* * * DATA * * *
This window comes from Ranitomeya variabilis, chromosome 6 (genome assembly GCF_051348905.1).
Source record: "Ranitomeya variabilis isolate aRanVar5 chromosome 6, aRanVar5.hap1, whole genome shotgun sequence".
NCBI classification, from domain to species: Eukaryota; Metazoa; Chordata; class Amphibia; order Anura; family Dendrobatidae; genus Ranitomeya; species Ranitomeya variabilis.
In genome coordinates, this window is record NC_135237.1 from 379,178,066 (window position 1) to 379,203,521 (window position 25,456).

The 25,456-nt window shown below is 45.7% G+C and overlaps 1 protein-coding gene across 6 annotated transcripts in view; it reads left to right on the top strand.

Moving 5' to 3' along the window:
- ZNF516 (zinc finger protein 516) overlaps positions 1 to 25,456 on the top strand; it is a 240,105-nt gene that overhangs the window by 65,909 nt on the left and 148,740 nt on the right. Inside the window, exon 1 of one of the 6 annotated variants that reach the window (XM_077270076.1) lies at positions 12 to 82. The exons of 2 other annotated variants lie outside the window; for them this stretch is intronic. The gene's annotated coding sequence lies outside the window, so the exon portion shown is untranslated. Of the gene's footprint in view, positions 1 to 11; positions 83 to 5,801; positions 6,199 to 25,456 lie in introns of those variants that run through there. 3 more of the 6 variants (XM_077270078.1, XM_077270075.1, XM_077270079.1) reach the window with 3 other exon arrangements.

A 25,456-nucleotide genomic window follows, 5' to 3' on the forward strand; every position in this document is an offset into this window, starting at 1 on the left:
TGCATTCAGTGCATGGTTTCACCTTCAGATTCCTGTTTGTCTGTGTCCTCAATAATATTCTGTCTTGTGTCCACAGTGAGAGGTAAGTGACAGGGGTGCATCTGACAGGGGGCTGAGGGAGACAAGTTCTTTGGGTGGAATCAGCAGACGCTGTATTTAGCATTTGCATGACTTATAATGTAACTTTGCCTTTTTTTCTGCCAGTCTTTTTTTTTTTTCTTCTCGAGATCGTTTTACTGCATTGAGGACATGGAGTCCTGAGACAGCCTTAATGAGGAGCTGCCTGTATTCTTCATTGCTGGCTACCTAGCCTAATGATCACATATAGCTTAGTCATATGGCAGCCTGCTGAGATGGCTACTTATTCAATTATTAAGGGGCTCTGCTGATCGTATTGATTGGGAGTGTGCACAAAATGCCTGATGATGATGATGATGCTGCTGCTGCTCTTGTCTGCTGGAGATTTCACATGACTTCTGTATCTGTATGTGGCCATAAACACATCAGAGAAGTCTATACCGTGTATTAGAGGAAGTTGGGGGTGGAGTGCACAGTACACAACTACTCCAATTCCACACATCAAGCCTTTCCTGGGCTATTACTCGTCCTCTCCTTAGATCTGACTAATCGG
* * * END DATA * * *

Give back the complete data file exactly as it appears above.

This window comes from Ranitomeya variabilis, chromosome 6 (genome assembly GCF_051348905.1).
Source record: "Ranitomeya variabilis isolate aRanVar5 chromosome 6, aRanVar5.hap1, whole genome shotgun sequence".
NCBI classification, from domain to species: Eukaryota; Metazoa; Chordata; class Amphibia; order Anura; family Dendrobatidae; genus Ranitomeya; species Ranitomeya variabilis.
In genome coordinates, this window is record NC_135237.1 from 379,178,066 (window position 1) to 379,203,521 (window position 25,456).

The 25,456-nt window shown below is 45.7% G+C and overlaps 1 protein-coding gene across 6 annotated transcripts in view; it reads left to right on the top strand.

Moving 5' to 3' along the window:
- ZNF516 (zinc finger protein 516) overlaps positions 1 to 25,456 on the top strand; it is a 240,105-nt gene that overhangs the window by 65,909 nt on the left and 148,740 nt on the right. Inside the window, exon 1 of one of the 6 annotated variants that reach the window (XM_077270076.1) lies at positions 12 to 82. The exons of 2 other annotated variants lie outside the window; for them this stretch is intronic. The gene's annotated coding sequence lies outside the window, so the exon portion shown is untranslated. Of the gene's footprint in view, positions 1 to 11; positions 83 to 5,801; positions 6,199 to 25,456 lie in introns of those variants that run through there. 3 more of the 6 variants (XM_077270078.1, XM_077270075.1, XM_077270079.1) reach the window with 3 other exon arrangements.

A 25,456-nucleotide genomic window follows, 5' to 3' on the forward strand; every position in this document is an offset into this window, starting at 1 on the left:
TGCATTCAGTGCATGGTTTCACCTTCAGATTCCTGTTTGTCTGTGTCCTCAATAATATTCTGTCTTGTGTCCACAGTGAGAGGTAAGTGACAGGGGTGCATCTGACAGGGGGCTGAGGGAGACAAGTTCTTTGGGTGGAATCAGCAGACGCTGTATTTAGCATTTGCATGACTTATAATGTAACTTTGCCTTTTTTTCTGCCAGTCTTTTTTTTTTTTCTTCTCGAGATCGTTTTACTGCATTGAGGACATGGAGTCCTGAGACAGCCTTAATGAGGAGCTGCCTGTATTCTTCATTGCTGGCTACCTAGCCTAATGATCACATATAGCTTAGTCATATGGCAGCCTGCTGAGATGGCTACTTATTCAATTATTAAGGGGCTCTGCTGATCGTATTGATTGGGAGTGTGCACAAAATGCCTGATGATGATGATGATGCTGCTGCTGCTCTTGTCTGCTGGAGATTTCACATGACTTCTGTATCTGTATGTGGCCATAAACACATCAGAGAAGTCTATACCGTGTATTAGAGGAAGTTGGGGGTGGAGTGCACAGTACACAACTACTCCAATTCCACACATCAAGCCTTTCCTGGGCTATTACTCGTCCTCTCCTTAGATCTGACTAATCGG